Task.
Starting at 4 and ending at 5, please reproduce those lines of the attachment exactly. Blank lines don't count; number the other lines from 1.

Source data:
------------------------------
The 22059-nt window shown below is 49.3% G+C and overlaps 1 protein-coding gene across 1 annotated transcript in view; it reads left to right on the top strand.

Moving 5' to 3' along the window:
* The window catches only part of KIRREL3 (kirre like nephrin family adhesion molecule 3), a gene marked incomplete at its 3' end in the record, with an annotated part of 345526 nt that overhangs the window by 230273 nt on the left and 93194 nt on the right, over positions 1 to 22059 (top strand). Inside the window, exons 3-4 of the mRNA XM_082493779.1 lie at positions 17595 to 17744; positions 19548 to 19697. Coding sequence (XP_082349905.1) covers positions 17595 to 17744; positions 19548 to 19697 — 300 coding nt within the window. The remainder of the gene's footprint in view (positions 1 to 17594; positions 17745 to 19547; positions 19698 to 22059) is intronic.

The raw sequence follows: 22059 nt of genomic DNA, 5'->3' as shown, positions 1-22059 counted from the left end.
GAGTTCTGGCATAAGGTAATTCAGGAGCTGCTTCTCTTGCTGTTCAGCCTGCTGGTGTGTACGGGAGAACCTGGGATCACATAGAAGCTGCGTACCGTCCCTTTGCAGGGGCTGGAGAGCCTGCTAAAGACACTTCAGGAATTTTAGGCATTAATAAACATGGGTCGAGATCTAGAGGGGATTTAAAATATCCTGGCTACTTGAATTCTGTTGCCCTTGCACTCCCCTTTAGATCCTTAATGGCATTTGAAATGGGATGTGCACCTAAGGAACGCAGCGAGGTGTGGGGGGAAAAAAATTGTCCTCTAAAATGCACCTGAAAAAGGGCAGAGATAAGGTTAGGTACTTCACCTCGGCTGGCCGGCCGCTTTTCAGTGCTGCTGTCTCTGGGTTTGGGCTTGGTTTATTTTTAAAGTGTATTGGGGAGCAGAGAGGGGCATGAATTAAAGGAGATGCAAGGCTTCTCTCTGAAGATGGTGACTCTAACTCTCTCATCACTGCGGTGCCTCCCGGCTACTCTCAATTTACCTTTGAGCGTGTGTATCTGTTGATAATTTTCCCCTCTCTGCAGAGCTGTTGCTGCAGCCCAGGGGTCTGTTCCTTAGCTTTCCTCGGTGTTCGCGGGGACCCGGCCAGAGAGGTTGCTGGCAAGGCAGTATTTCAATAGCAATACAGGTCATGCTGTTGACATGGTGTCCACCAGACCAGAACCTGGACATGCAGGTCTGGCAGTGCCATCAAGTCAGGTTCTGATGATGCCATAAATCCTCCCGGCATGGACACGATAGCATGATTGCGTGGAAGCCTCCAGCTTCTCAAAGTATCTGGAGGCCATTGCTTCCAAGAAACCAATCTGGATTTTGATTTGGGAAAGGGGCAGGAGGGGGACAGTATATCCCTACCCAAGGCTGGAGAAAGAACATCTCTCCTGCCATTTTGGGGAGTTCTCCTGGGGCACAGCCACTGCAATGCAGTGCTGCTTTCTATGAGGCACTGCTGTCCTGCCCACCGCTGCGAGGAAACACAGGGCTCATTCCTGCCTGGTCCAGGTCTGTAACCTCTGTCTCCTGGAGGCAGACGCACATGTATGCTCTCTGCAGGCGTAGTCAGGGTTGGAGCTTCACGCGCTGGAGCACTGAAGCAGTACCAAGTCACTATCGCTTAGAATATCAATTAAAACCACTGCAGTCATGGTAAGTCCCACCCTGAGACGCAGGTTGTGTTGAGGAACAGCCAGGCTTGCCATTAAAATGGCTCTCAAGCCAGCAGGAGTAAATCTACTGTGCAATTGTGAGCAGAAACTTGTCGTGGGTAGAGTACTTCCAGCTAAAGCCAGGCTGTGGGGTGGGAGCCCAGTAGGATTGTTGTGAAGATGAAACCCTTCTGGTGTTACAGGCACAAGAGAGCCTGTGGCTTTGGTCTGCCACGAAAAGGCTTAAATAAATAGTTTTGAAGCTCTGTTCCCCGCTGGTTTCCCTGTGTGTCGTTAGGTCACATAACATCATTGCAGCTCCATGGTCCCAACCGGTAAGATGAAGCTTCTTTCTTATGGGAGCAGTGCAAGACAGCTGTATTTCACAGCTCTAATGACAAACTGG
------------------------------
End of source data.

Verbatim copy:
The raw sequence follows: 22059 nt of genomic DNA, 5'->3' as shown, positions 1-22059 counted from the left end.
GAGTTCTGGCATAAGGTAATTCAGGAGCTGCTTCTCTTGCTGTTCAGCCTGCTGGTGTGTACGGGAGAACCTGGGATCACATAGAAGCTGCGTACCGTCCCTTTGCAGGGGCTGGAGAGCCTGCTAAAGACACTTCAGGAATTTTAGGCATTAATAAACATGGGTCGAGATCTAGAGGGGATTTAAAATATCCTGGCTACTTGAATTCTGTTGCCCTTGCACTCCCCTTTAGATCCTTAATGGCATTTGAAATGGGATGTGCACCTAAGGAACGCAGCGAGGTGTGGGGGGAAAAAAATTGTCCTCTAAAATGCACCTGAAAAAGGGCAGAGATAAGGTTAGGTACTTCACCTCGGCTGGCCGGCCGCTTTTCAGTGCTGCTGTCTCTGGGTTTGGGCTTGGTTTATTTTTAAAGTGTATTGGGGAGCAGAGAGGGGCATGAATTAAAGGAGATGCAAGGCTTCTCTCTGAAGATGGTGACTCTAACTCTCTCATCACTGCGGTGCCTCCCGGCTACTCTCAATTTACCTTTGAGCGTGTGTATCTGTTGATAATTTTCCCCTCTCTGCAGAGCTGTTGCTGCAGCCCAGGGGTCTGTTCCTTAGCTTTCCTCGGTGTTCGCGGGGACCCGGCCAGAGAGGTTGCTGGCAAGGCAGTATTTCAATAGCAATACAGGTCATGCTGTTGACATGGTGTCCACCAGACCAGAACCTGGACATGCAGGTCTGGCAGTGCCATCAAGTCAGGTTCTGATGATGCCATAAATCCTCCCGGCATGGACACGATAGCATGATTGCGTGGAAGCCTCCAGCTTCTCAAAGTATCTGGAGGCCATTGCTTCCAAGAAACCAATCTGGATTTTGATTTGGGAAAGGGGCAGGAGGGGGACAGTATATCCCTACCCAAGGCTGGAGAAAGAACATCTCTCCTGCCATTTTGGGGAGTTCTCCTGGGGCACAGCCACTGCAATGCAGTGCTGCTTTCTATGAGGCACTGCTGTCCTGCCCACCGCTGCGAGGAAACACAGGGCTCATTCCTGCCTGGTCCAGGTCTGTAACCTCTGTCTCCTGGAGGCAGACGCACATGTATGCTCTCTGCAGGCGTAGTCAGGGTTGGAGCTTCACGCGCTGGAGCACTGAAGCAGTACCAAGTCACTATCGCTTAGAATATCAATTAAAACCACTGCAGTCATGGTAAGTCCCACCCTGAGACGCAGGTTGTGTTGAGGAACAGCCAGGCTTGCCATTAAAATGGCTCTCAAGCCAGCAGGAGTAAATCTACTGTGCAATTGTGAGCAGAAACTTGTCGTGGGTAGAGTACTTCCAGCTAAAGCCAGGCTGTGGGGTGGGAGCCCAGTAGGATTGTTGTGAAGATGAAACCCTTCTGGTGTTACAGGCACAAGAGAGCCTGTGGCTTTGGTCTGCCACGAAAAGGCTTAAATAAATAGTTTTGAAGCTCTGTTCCCCGCTGGTTTCCCTGTGTGTCGTTAGGTCACATAACATCATTGCAGCTCCATGGTCCCAACCGGTAAGATGAAGCTTCTTTCTTATGGGAGCAGTGCAAGACAGCTGTATTTCACAGCTCTAATGACAAACTGG